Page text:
Friday Q&A: Aligning Your Feet in Standing Poses

Q: Hi Baxter! Would you please enlighten me on the Vira 2 and Trikonasana foot position? Front heel to arch of back foot or front heel to heel of back foot? 

A: Early on in my yoga life, most of my teachers were trained in the Iyengar tradition. I recall in my teacher training hearing the instructions to step your feet wide apart, 4 to 4 1/2 feet for Warrior 2 (Virabradrasana 2) and 3 to 3 1/2 feet apart for Triangle pose (Trikonasana). Then, came the instructions to turn the right leg and foot out 90 degrees and turn the back foot forward slightly to the right, lining your right foot with the arch of your back foot. However, our blog and in our book Yoga for Healthy Aging: A Guide to Lifelong Well-Being—although we don’t directly state it—our foot position instructions should result in the front heel to back heel alignment. 

Interestingly, when I checked my copy of Light on Yoga just now, it mentions the width to step the feet apart, but not specifically how to line the left and right foot up with one another. My curiosity piqued and knowing that different traditions have different ways of practicing these poses, I took a look in my copy of The Viniyoga of Yoga, by TKV Desikachar, on Triangle pose (interestingly, Warrior 2 is not included in this text). Not only is there no specific written instructions on the alignment of the feet in the pose, the photos seem to show the feet no wider than 3 feet apart, maybe a bit less, and although the heels of both feet seem to be aligned, the front foot only turns out about 45 degrees, and the back foot turns out instead of in. Fascinating! 

And even among teachers in the Iyengar tradition, the emphasis on one particular foot alignment has changed with time. You may recall that our guest writer Sandra Razelli wrote a post Tricky Trikonasana about her challenges with Triangle over the years. There is telling advice she received from her (and my) faculty teacher Mary Paffard: 

“She warned us about how following rigid instructions and pushing oneself into the pose could cause harm. She debunked the then common instruction to line up the heel (of the front foot) with the arch (of the back foot) and encouraged her students to keep the pelvis free instead of keeping the hip points in the same plane.” 

Nina suggested I mention two other important facts regarding this issue. The first is the fact that these alignment cues were originally created by and taught by men, without considering the differences between male and female anatomical structure. In particular, women have a very different pelvic structure than men have—which causes their hip joints to be wider apart than men’s—and this can influence which foot position is best for them. Secondly, these alignment options do not take into account people with larger bodies. These people often struggle with alignment cues that most of us take for granted so they, too, may need to modify their foot positions.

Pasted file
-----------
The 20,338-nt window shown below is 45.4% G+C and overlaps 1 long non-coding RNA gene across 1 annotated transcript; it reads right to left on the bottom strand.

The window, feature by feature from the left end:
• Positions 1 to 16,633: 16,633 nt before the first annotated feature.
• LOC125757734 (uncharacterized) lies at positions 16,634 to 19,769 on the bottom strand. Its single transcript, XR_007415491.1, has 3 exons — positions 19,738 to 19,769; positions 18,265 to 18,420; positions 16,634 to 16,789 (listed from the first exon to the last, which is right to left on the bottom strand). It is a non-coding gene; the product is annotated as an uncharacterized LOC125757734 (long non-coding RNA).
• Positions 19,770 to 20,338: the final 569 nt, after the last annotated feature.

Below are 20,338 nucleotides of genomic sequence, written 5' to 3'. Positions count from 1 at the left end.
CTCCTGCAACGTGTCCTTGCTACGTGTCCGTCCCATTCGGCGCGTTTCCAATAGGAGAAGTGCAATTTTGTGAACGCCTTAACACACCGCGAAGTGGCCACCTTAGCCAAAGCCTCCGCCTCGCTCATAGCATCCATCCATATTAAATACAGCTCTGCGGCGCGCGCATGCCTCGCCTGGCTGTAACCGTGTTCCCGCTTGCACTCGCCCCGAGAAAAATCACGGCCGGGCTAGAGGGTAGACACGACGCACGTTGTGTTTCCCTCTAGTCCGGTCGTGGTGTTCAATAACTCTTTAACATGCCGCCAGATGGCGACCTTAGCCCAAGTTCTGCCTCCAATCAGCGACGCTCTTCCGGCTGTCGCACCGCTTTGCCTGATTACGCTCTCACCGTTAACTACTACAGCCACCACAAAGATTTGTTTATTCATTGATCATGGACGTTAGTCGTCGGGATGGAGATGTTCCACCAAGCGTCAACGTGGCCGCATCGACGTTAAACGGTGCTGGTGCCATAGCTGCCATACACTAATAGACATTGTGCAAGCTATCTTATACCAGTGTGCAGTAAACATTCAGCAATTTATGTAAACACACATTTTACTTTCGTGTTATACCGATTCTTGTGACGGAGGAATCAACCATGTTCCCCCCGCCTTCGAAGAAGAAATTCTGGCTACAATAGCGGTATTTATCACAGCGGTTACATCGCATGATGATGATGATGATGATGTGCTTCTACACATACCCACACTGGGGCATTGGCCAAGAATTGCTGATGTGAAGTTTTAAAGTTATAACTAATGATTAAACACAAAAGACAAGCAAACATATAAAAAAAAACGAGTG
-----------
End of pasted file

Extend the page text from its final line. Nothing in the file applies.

So, given all of that, how do you decide how to align the feet in these two poses?

Really, your choice can depend on several factors. Does your foot alignment allow for: 1) balance and stability, 2) avoiding pain or strain in ankles, knees, hips, SI joints, or lower back, 3) your ability to easily move into whatever variation of the poses you are working on, maintain the pose, and exit, pain and strain free and balanced and stable, 4) the form to achieve the function of the pose, and 5) ease of breath? 

In regard to balance and stability, it may be that neither of the options, which are front heel to arch of back foot or front heel to heel of back foot, work for everyone, and, in fact for those with poor balance, I often recommend the front foot be offset from the back a few inches for greater stability. 

With respect to function over form, does your chosen foot alignment in Triangle fulfill your intentions for practicing the pose. For Triangle pose, a helpful intension could be: “This energizing pose strengthens and stretches your upper and lower body and strengthens the core muscles at the sides of your torso.” For Warrior 2, a helpful intension could be: “This grounding pose strengthens your lower and upper body while stretching your hips, legs and chest and challenging your balance.” This process of evaluating your choices in alignment fits nicely with the concepts of inquiry and agency that Carey Sims wrote about last week in his post The Importance of Inquiry and Agency in the Asana Practice).

My personal preference between these two particular options, front heel to arch of back foot or front heel to heel of back foot, is the later. The way I get into the starting position for both poses (for me the foot alignment is the same for both) ends up in that relationship. Here’s how I do it: 

1. Starting in Mountain pose, step the feet wide apart (how far apart will vary dramatically from person to person, but could range from 3-4.5 feet, depending on your height and the length of your legs and your physical ability), keeping your heels lined up with one another.

2. Pivoting on the heel pad of your front foot, turn your front leg and foot out 90 degrees, setting the ball of your foot down. 

3. To position your back foot, lift your back heel slightly up and, pivoting on the ball of the back foot, move your back heel back about 2 inches or so before setting it down. 

This results in your back foot being at about a 10 degree turn toward your front foot, and your front foot aligned with the heel of your back foot. From my experience the transition of my feet into this alignment feels stable and easy on the balance and I find most of my students find that to be true as well. From there, mindfully getting into and out of the pose will let you assess if your aligned feet successfully fulfill the five factors above. Enjoy the process! 

—Baxter


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